This method of interconnecting ceramic integrated circuits to organic printed circuit boards (PCBs) is designed to substantially increase the life of the interconnections. This is accomplished by providing a means of compensating for the shear stresses produced by thermal excursions as a result of the large mismatch of coefficients of thermal expansion between the integrated circuit and the printed circuit board.
The micro-coil spring is highly flexible and allows significant movement to counteract the thermal expansion forces between the ceramic and the organic PCB. Once a ceramic part with micro-coil springs is mounted onto an organic PCB, each micro-coil spring essentially forms two solder bumps: one at the ceramic surface and one at the organic PCB surface. Both solder bumps are encapsulated in the BeCu closed coils. These two solder bumps are interconnected with active coils of the BeCu micro-coil spring (see figure). These active coils provide the flexibility to compensate for the opposing forces.
Micro-coil springs provide a flexible interconnection. The spring is unique as an interconnection because it provides flexibility in the x, y, and z axes, and is constructed of a BeCu wire, which is 0.0034 in. (≈86 μm) in diameter. The BeCu is hard tempered, and has final tensile strength of approximately 216.5 kilopounds per square inch (≈1.4 GPa). The overall dimensions of the spring, which can be tailored for any application are 0.020×0.050 in. (≈0.5×1.3 mm). The spring consists of a total of 7.3 coils of which four are inactive (two top and two bottom). After the spring is formed, it is plated with solder. The top and bottom coils serve as near solid surfaces to allow a strong bond between the two substrates (ceramic and organic PCB).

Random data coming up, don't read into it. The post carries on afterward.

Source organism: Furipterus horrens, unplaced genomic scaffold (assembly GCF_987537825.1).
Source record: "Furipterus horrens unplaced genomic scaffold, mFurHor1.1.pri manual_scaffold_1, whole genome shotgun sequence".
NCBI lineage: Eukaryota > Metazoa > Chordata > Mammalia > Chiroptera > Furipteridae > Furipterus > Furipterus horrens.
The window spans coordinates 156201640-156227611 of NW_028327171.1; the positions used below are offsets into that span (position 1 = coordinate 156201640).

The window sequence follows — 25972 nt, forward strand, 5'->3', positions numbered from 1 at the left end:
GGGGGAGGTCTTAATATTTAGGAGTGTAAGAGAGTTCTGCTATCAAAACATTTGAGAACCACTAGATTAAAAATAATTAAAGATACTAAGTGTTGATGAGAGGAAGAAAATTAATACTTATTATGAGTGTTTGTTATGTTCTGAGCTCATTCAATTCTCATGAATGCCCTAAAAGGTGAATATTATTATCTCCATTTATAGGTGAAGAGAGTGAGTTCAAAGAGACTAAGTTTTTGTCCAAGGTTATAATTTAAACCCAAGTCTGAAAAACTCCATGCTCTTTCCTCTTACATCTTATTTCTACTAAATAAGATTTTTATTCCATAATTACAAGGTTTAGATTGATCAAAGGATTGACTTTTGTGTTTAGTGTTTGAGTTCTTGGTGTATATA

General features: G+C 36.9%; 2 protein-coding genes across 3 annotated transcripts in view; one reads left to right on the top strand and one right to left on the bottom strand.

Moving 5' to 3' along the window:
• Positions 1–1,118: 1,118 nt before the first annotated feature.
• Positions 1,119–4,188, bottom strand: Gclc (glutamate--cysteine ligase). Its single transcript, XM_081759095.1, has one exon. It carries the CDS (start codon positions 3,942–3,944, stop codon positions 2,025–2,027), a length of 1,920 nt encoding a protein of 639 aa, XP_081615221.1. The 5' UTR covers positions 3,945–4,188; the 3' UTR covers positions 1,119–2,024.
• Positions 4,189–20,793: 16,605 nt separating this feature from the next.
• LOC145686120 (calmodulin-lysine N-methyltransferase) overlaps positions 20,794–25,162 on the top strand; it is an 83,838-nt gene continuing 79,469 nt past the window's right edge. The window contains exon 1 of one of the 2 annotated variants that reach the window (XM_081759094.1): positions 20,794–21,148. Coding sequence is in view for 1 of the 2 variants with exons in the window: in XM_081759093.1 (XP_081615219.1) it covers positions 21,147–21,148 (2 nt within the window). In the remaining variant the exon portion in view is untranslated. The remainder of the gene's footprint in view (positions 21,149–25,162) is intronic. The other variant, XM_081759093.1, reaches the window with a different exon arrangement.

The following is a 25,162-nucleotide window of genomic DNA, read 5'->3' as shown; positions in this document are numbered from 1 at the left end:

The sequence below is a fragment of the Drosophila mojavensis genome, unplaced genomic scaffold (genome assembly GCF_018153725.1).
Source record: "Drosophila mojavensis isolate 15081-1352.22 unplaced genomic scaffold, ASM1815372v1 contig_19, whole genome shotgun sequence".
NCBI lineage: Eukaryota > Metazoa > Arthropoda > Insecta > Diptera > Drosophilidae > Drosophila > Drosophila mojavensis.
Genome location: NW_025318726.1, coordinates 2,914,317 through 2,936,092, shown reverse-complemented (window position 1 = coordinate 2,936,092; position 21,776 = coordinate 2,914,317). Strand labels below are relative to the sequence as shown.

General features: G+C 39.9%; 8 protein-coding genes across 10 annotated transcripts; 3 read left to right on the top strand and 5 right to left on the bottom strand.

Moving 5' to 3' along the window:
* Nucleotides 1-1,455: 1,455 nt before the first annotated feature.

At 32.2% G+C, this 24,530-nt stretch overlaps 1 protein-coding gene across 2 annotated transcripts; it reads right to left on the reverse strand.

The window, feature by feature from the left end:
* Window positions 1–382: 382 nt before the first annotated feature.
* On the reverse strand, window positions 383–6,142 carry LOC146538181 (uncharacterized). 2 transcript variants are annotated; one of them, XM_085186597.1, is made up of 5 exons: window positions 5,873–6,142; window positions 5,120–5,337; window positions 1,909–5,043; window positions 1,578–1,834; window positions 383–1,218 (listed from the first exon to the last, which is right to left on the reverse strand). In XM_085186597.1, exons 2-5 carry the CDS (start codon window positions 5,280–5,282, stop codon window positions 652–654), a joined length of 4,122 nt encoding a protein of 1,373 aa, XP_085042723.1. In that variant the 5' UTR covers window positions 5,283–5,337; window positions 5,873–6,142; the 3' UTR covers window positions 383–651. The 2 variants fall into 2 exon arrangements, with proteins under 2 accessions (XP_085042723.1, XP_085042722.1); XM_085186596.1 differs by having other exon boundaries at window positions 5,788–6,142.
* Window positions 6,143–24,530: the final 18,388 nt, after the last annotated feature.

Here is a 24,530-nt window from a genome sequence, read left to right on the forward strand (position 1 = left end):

The process for attachment of the micro-coil springs to the ceramic was developed in-house. First, the ceramic substrate is printed with solder paste using an automatic printing machine and a stainless steel stencil. After printing, the ceramic is inspected for coverage and solder paste thickness, then is transferred to a holding fixture. The holding fixture is in two pieces with the top piece serving as a jig and having an aperture pattern matching the electrical pads on the ceramic to allow insertion of the micro-coiled springs into the solder paste. After insertion, the fixture is reflowed using a typical solder paste reflow process to form the metallurgical bond between the spring and the electrical pads on the ceramic. The ceramic is then removed from the fixture, cleaned, and inspected.
This work was done by Mark Strickland and Jim Hester of Marshall Space Flight Center, and Jim Blanche and Garry McGuire of Jacobs ESTS Group. For more information, contact Ronald C. Darty, Licensing Executive in the MSFC Technology Transfer Office, at